Putting together Ikea kitchen cabinet boxes is silly easy. Easy, yet repetitive. I have no photos of assembling the cabinets because it was so simple it really didn’t warrant a photograph. Installing the cabinets was also fairly straight forward – I think it was one of the easier things we did in our entire kitchen renovation.
Here, Spencer is installing the upper Akurum horizontal cabinets. This was so simple and easy: just position & level the metal cleat and the cabinets are automatically level – I wish the lower cabinets could be installed this way. I will say, that this portion was fun and easy… not so much fun was using a manual hack saw to cut the cleat. (In total, between the horizontal uppers and the tall cabinets, I needed to cut four cleats for our layout.)
I’m going to rewind a bit: here, you can see the new green water resistant drywall that we put up on the back wall. We needed to move an outlet lower for the oven (since it was plugged in at a counter top height outlet) and we added outlets above the upper cabinets for accent lighting. We also removed the drywall because behind the original… it was just gross – we cleaned and threw in some boric acid for the bugs to enjoy. The “we” in this instance, would be Spencer and his cousin Wade, since I was still in bed at this point and couldn’t lift anything. But, in a few days, I started to paint any walls that would touch cabinets and Spencer & I were able to assemble the cabinets. The color we chose was a darker shade of grey – a charcoal. I originally chose a Restoration Hardware warm medium grey color for the rest of the house, but wanted something more dramatic & darker in the kitchen. I found another paint brand’s swatch that had a progression of the same color and used the next shade.
Back to the cabinets! Here, the horizontal cabinet boxes are completely installed with the lower cabinets obviously not. (We just roughly placed the lower cabinets to visualize the space. Some of these are not in their correct locations.)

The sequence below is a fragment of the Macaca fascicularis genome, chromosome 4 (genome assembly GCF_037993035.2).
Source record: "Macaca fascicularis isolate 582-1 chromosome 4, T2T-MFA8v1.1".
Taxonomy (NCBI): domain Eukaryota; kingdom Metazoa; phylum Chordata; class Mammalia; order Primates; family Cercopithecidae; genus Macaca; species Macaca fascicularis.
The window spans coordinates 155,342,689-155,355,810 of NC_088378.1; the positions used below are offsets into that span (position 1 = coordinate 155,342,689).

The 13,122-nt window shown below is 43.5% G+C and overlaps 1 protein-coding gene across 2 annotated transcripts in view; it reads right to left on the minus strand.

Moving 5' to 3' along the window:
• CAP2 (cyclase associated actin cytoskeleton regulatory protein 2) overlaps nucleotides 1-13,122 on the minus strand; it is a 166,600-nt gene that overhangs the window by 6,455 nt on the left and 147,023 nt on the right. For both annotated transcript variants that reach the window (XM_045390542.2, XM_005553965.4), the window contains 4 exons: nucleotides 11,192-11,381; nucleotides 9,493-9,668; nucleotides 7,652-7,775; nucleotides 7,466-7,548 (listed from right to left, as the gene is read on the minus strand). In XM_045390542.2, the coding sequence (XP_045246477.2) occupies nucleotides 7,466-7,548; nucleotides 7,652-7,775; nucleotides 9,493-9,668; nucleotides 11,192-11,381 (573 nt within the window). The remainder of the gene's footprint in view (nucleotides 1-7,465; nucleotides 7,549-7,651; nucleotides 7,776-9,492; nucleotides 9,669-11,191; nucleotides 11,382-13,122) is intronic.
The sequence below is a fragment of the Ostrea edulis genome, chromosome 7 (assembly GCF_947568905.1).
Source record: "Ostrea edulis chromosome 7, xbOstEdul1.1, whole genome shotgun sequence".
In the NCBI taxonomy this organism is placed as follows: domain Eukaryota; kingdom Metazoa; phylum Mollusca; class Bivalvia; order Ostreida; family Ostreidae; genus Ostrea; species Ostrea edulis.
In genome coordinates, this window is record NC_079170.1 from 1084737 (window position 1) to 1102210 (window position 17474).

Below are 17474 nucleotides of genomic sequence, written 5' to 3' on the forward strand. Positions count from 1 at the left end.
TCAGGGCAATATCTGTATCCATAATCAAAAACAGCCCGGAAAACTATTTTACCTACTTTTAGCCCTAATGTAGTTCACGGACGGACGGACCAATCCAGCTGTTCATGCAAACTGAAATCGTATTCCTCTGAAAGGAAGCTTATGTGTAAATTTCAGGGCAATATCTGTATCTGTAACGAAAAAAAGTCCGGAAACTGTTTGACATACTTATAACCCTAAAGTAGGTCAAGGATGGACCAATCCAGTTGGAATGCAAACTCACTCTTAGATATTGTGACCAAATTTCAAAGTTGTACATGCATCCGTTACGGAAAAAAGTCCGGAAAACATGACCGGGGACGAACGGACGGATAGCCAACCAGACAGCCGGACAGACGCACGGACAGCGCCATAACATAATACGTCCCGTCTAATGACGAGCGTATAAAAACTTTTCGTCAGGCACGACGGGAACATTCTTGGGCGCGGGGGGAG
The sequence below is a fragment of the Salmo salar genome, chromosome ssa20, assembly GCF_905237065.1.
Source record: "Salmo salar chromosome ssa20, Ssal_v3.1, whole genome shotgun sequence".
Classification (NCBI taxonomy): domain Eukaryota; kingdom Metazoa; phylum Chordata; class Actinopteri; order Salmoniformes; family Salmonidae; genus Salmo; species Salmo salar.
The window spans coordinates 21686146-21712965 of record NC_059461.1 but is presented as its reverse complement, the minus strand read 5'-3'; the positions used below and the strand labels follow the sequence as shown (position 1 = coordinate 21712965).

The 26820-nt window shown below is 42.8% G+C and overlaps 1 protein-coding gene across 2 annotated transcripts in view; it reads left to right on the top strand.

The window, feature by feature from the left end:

Over in the former eat-in-kitchen nook, as we were installing the lower cabinets, we needed to redirect a vent register. I created a box out of subfloor material and sealed the seams with caulk to prevent air leakage. I needed a box that covered the width of entire vent, but would fit between the feet of the cabinet above. I also measured the distance from the back of the original register hole to the front of the cabinet feet – this was to account for the toe-kick that would be clipped to the front of the feet. Oh, also, you can see the lower cleat for the cabinets attached to the wall. The Ikea cabinets have twist adjustable feet, but you can also utilize a cleat for additional support if you’d like. This cleat is included in the toe-kick package. Also, you can see that we have placed a 3/4″ sheet of board down for he cabinets to sit on – this is to bring them up to the same level of the new hard wood floors that we would be installing in the future.
We secured the cabinets together before we added the drawer slides. We needed to make sure the screws holding the cabinets together were not placed in a hole that would obstruct the slides. Here, you can see the screw two holes from the top of the cabinet frame and just above the bottom slider. As for the drawer slides themselves, the top slider is in the #4 position, middle in #12, and bottom in #22. The sliders themselves obstruct two holes: so it was important to not miscount. The base cabinets have specific sized drawers, so the drawer sliders had to be in predetermined places. I’m getting a little ahead of myself, but I should note that the tall cabinets, unlike the base cabinets, had more flexibility and choice on drawer placement.
The kitchen painted and with most of the cabinets secured in place… well, everything but the island and the cabinets surrounding the refrigerator that is. I’m waiting to put the doors on the cabinets until after countertop instillation (just incase we might damage something). Also, the blue tape above the oven is where Spencer and his dad cut a hole for the range hood. They had to use the extension ladder fairly high up on the outside of the house. Fortunately, they knew where the studs were (to avoid them) and cedar siding was a lot easer to deal with than if we had a brick house. We made sure to have a vent outlet that had mesh to prevent critters from entering if the louvers were open & in use.
Remember the issue of our kitchen floor not being level? And how we had some help raising a few joists? Well, the joists were raised, but we still needed to use the maximum height on the “tall cabinet” legs in order to match the same height of the other upper & tall cabinets around the room. The light switch was a little snug to the pantry tall cabinet, but it is what it is – and it had to be there. Also, I think this is a good representation of how a kitchen project overflows into the surrounding areas: you can see cabinet boxes & the ladder in the living room, work platform sticking out from the dining room, level in the stairwell, and random stuff in the foyer. Oh, the reality of living in your renovation. 🙂
We were in demo mode for so long that it was a rather startling quick turn from empty room to something that looked like a kitchen. Bonus, a good number of the Ikea boxes are now removed from the living room – making that room a tiny bit less cluttered as well. Not useable by any means – but less crazy.